‘Building a House (Bozo People)’ (1967) 8m, dir. Hermann Schlenker. No, we’re not talking about the world’s most famous clown... the Bozo of Mali make exceptionally well-crafted homes out of local vegetation in a film made by one the great ethnographic filmmakers.

‘Cooperage’ (1975) 13m, dir. Philip Borsos. The intricate craft of making of wooden-staved barrels at Sweeney’s Cooperage in British Columbia.

‘Mobile by Alexander Calder’ (1980) 25m, dir. Robert Pierce. Calder’s large mobile in the East Wing of the National Gallery of Art presented design, engineering, and installation challenges unpredictable at the time, and largely unappreciated today. Architect I.M. Pei and engineer/artist Paul Matisse collaborate with the artist. This is the last film involving Calder, who died before his sculpture was to be installed, and features interesting early footage of the mechanical ‘Calder Circus’.


Thursday,  November 20... Five Artists: Escher, Russell, Chagall, Burchfield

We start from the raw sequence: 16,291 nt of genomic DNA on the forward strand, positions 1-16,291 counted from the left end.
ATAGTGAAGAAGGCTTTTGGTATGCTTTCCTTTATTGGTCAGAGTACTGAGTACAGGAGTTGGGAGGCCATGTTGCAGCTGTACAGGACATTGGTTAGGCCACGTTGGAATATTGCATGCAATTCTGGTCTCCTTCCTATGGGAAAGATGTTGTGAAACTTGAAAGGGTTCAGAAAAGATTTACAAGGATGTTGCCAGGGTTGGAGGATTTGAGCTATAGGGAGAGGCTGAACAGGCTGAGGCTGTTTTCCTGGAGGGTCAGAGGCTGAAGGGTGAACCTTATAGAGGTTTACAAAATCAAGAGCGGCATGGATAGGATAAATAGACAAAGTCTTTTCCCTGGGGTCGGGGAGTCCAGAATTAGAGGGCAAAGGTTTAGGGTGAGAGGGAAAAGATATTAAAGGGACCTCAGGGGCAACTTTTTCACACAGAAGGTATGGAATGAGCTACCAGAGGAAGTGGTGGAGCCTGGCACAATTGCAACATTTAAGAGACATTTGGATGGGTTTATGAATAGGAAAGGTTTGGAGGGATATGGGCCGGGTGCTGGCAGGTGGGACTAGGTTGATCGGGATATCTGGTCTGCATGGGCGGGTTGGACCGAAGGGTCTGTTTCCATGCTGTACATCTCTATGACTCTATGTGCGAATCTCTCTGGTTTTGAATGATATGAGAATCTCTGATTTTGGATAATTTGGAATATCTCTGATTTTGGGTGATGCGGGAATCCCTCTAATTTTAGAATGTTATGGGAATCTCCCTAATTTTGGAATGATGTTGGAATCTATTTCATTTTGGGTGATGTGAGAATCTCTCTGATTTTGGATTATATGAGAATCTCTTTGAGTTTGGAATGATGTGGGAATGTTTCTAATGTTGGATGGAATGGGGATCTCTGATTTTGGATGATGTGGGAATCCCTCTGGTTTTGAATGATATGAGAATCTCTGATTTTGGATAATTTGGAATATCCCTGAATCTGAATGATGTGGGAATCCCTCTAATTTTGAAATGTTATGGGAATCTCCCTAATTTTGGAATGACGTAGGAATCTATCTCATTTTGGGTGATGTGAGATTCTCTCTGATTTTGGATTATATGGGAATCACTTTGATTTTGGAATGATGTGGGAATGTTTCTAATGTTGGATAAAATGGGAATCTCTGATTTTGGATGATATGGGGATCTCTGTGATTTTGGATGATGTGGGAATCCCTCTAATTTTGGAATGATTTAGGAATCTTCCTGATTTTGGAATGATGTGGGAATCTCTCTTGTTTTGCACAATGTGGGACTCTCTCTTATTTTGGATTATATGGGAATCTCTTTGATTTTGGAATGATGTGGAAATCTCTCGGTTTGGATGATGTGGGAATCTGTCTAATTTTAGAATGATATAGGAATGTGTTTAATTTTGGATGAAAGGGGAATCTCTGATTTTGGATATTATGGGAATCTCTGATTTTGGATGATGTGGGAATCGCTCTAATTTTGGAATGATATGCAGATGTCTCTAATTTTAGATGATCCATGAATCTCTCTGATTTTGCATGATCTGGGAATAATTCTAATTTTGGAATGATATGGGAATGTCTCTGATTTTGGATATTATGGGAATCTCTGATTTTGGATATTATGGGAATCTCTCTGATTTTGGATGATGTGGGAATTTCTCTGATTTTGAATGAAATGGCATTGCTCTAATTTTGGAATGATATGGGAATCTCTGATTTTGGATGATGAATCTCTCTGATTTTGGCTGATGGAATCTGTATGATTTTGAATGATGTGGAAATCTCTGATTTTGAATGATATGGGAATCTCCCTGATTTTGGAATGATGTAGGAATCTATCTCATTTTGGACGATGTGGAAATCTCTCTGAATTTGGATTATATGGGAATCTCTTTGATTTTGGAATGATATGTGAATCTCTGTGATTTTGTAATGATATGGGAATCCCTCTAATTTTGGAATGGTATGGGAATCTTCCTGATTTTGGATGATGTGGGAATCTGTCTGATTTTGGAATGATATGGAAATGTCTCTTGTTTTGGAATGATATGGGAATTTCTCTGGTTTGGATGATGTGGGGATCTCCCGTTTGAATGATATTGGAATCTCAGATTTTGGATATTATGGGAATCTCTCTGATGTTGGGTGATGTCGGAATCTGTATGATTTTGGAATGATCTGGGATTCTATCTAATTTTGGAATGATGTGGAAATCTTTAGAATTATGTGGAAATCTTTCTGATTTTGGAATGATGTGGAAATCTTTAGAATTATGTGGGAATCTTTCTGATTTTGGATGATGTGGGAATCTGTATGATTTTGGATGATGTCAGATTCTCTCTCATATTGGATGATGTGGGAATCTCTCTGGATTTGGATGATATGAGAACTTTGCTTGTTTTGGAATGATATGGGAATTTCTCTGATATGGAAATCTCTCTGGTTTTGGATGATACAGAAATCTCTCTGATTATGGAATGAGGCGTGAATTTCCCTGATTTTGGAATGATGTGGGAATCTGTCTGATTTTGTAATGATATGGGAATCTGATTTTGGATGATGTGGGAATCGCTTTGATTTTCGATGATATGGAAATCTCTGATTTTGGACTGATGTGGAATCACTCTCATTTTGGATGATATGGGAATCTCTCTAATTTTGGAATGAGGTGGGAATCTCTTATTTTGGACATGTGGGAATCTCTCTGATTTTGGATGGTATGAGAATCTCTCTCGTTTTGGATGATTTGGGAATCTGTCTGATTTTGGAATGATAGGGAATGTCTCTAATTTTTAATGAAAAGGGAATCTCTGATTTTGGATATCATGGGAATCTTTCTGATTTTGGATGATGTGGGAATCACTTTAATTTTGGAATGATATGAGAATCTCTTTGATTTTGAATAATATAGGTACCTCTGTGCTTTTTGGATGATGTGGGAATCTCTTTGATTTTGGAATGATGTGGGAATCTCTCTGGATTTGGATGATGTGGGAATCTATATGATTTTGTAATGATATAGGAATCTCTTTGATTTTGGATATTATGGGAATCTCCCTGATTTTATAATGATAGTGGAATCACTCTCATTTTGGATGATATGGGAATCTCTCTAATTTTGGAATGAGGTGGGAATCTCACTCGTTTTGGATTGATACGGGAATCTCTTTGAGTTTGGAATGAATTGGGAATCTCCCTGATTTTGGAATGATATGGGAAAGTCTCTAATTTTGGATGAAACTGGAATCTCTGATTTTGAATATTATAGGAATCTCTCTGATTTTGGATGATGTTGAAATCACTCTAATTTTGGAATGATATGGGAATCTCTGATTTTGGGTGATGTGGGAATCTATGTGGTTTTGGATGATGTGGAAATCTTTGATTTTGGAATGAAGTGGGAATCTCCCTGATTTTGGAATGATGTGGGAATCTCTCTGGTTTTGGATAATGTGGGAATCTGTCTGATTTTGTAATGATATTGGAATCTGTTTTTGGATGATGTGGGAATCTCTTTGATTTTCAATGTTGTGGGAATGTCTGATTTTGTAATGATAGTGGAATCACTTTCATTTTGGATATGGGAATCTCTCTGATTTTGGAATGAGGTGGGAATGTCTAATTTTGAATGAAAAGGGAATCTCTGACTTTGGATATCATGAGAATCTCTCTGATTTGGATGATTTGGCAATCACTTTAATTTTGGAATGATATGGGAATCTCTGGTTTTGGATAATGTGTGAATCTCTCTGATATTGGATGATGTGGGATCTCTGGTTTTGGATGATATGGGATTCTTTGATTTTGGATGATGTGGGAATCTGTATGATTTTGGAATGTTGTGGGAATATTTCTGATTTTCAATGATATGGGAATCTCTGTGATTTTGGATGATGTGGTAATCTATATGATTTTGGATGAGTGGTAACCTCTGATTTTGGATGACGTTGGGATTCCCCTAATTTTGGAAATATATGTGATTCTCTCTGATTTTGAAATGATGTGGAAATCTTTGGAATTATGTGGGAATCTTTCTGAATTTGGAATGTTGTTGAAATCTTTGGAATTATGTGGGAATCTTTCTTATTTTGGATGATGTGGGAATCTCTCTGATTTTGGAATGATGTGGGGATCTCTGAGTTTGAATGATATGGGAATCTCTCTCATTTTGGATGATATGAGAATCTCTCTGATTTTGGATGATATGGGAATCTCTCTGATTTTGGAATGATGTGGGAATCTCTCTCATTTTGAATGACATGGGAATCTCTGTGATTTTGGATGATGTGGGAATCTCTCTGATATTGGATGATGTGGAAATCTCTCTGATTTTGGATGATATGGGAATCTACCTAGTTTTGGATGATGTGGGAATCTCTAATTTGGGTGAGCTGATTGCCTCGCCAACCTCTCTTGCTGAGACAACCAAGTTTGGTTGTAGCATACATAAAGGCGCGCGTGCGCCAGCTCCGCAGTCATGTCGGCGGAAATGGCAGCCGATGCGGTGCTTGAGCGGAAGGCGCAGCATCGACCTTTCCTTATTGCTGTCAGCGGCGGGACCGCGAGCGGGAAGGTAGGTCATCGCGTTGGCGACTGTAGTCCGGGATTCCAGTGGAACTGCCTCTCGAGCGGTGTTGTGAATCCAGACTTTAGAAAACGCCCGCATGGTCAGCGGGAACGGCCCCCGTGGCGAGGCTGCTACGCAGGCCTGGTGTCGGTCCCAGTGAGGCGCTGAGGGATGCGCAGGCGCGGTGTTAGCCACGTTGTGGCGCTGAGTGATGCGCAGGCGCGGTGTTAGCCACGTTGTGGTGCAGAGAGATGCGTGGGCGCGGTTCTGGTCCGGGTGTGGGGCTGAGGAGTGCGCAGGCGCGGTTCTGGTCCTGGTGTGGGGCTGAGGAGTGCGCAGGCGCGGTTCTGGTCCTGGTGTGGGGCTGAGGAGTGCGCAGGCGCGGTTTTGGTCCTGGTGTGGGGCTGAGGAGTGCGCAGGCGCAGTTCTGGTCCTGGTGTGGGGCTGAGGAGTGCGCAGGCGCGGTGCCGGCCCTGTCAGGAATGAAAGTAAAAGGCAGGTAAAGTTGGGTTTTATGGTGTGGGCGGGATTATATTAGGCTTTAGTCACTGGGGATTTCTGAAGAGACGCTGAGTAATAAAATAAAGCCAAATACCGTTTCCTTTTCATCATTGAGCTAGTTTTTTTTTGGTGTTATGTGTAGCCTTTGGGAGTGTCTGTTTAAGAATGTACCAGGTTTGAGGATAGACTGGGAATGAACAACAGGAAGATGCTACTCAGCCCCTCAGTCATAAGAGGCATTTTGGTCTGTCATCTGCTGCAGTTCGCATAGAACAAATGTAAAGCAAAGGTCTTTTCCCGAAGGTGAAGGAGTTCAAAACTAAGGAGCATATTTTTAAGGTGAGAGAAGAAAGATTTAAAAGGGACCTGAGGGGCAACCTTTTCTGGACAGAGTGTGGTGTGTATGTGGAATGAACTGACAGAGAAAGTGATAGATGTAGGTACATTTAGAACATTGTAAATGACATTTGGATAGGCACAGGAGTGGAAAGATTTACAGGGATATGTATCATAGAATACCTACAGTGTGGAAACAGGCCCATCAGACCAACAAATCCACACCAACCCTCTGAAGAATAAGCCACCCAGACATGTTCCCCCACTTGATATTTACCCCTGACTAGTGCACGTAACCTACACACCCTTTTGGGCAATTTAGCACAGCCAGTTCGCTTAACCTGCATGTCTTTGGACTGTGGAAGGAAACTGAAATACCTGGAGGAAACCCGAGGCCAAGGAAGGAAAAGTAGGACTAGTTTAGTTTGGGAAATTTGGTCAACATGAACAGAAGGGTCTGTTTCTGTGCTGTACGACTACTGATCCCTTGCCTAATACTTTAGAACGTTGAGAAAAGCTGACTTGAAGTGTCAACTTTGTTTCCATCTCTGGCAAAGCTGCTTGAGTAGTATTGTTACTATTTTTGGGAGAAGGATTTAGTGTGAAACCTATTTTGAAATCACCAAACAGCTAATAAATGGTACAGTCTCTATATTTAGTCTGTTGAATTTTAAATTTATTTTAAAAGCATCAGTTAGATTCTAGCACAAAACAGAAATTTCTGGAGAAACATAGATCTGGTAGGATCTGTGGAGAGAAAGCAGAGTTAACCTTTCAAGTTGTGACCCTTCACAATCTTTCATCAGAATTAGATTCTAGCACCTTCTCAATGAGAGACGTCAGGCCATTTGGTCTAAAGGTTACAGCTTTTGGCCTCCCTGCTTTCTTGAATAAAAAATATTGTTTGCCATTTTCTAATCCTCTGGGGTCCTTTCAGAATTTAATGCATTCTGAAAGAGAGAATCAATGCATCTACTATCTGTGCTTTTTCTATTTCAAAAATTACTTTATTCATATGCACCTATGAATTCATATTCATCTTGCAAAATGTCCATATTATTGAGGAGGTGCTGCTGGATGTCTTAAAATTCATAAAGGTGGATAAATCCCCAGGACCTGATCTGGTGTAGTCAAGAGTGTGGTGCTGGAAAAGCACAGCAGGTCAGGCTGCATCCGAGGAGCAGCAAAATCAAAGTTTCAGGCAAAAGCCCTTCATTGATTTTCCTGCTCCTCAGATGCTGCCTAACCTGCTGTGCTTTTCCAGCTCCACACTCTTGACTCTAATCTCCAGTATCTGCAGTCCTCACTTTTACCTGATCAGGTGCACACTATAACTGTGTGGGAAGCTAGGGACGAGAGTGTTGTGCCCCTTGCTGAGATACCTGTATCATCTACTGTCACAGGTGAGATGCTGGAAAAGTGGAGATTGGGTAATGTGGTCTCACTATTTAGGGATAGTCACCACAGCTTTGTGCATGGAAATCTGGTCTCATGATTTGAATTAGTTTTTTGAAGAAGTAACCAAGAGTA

Art films are a terrible challenge for the historian, who has to deal with fading Eastman film, splices and missing footage (art classes were always the hardest on film). Try to find a decent print of a Picasso film (none seem to have main titles) and you’ll see what we mean. On the other hand, certain artists, due to their relative unpopularity within the academic community, have had their films preserved quite well, as is the case with tonight’s Russell and Burchfield films. Tonight’s artists have nothing in common with each other save their merit as artists, and the fact that a very good film exists on each. As familiar with Chagall and Escher as you may be, I think you’ll be delighted with the work of Burchfield, a terrific watercolorist unfortunately largely ignored today. And if you (like me prior to seeing this film) have limited your view of Charles M. Russell to his being little more than a bump on the road to being a creative artist, you may leave ciné16 with a revised perspective.

‘Adventures in Perception (Escher)' (1971) 21m, dir. Han Van Gelder. A beautifully crafted film relying on the two-dimensional drawings of M.C. Escher, master of perspective. A favorite of art school students everywhere, our print is a bit hacked at the beginning before it settles into sprocket-arms of the mighty (but temperamental, mind you) Bell & Howell 552s for a gentle glide to finish. Of the numerous prints we’ve seen, this is the most watchable. An Oscar nominee in 1971 for Best Documentary short.